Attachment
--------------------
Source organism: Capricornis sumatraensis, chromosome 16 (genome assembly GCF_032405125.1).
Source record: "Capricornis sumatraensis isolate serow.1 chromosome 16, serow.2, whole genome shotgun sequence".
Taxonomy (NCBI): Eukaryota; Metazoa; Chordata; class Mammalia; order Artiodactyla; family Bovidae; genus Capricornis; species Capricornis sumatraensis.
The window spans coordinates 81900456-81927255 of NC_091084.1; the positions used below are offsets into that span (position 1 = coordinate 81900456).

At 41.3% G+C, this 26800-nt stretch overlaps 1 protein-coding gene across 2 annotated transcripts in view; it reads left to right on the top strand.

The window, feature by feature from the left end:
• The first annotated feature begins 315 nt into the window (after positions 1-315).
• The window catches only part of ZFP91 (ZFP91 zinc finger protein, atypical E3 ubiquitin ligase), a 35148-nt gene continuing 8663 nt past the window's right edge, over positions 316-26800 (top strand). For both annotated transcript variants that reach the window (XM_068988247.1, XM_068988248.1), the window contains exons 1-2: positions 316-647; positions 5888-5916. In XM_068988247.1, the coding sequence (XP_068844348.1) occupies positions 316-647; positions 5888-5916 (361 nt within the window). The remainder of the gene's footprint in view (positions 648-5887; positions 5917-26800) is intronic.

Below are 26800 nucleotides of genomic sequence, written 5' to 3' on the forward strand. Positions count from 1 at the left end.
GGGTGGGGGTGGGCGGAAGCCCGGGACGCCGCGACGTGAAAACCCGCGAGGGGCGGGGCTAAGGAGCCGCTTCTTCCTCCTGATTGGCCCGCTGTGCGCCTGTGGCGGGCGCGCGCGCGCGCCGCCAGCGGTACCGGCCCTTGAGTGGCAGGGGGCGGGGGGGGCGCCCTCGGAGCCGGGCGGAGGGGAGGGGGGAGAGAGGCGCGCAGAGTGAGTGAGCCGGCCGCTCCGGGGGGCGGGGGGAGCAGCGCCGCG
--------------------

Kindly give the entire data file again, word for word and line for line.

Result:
Source organism: Capricornis sumatraensis, chromosome 16 (genome assembly GCF_032405125.1).
Source record: "Capricornis sumatraensis isolate serow.1 chromosome 16, serow.2, whole genome shotgun sequence".
Taxonomy (NCBI): Eukaryota; Metazoa; Chordata; class Mammalia; order Artiodactyla; family Bovidae; genus Capricornis; species Capricornis sumatraensis.
The window spans coordinates 81900456-81927255 of NC_091084.1; the positions used below are offsets into that span (position 1 = coordinate 81900456).

At 41.3% G+C, this 26800-nt stretch overlaps 1 protein-coding gene across 2 annotated transcripts in view; it reads left to right on the top strand.

The window, feature by feature from the left end:
• The first annotated feature begins 315 nt into the window (after positions 1-315).
• The window catches only part of ZFP91 (ZFP91 zinc finger protein, atypical E3 ubiquitin ligase), a 35148-nt gene continuing 8663 nt past the window's right edge, over positions 316-26800 (top strand). For both annotated transcript variants that reach the window (XM_068988247.1, XM_068988248.1), the window contains exons 1-2: positions 316-647; positions 5888-5916. In XM_068988247.1, the coding sequence (XP_068844348.1) occupies positions 316-647; positions 5888-5916 (361 nt within the window). The remainder of the gene's footprint in view (positions 648-5887; positions 5917-26800) is intronic.

Below are 26800 nucleotides of genomic sequence, written 5' to 3' on the forward strand. Positions count from 1 at the left end.
GGGTGGGGGTGGGCGGAAGCCCGGGACGCCGCGACGTGAAAACCCGCGAGGGGCGGGGCTAAGGAGCCGCTTCTTCCTCCTGATTGGCCCGCTGTGCGCCTGTGGCGGGCGCGCGCGCGCGCCGCCAGCGGTACCGGCCCTTGAGTGGCAGGGGGCGGGGGGGGCGCCCTCGGAGCCGGGCGGAGGGGAGGGGGGAGAGAGGCGCGCAGAGTGAGTGAGCCGGCCGCTCCGGGGGGCGGGGGGAGCAGCGCCGCG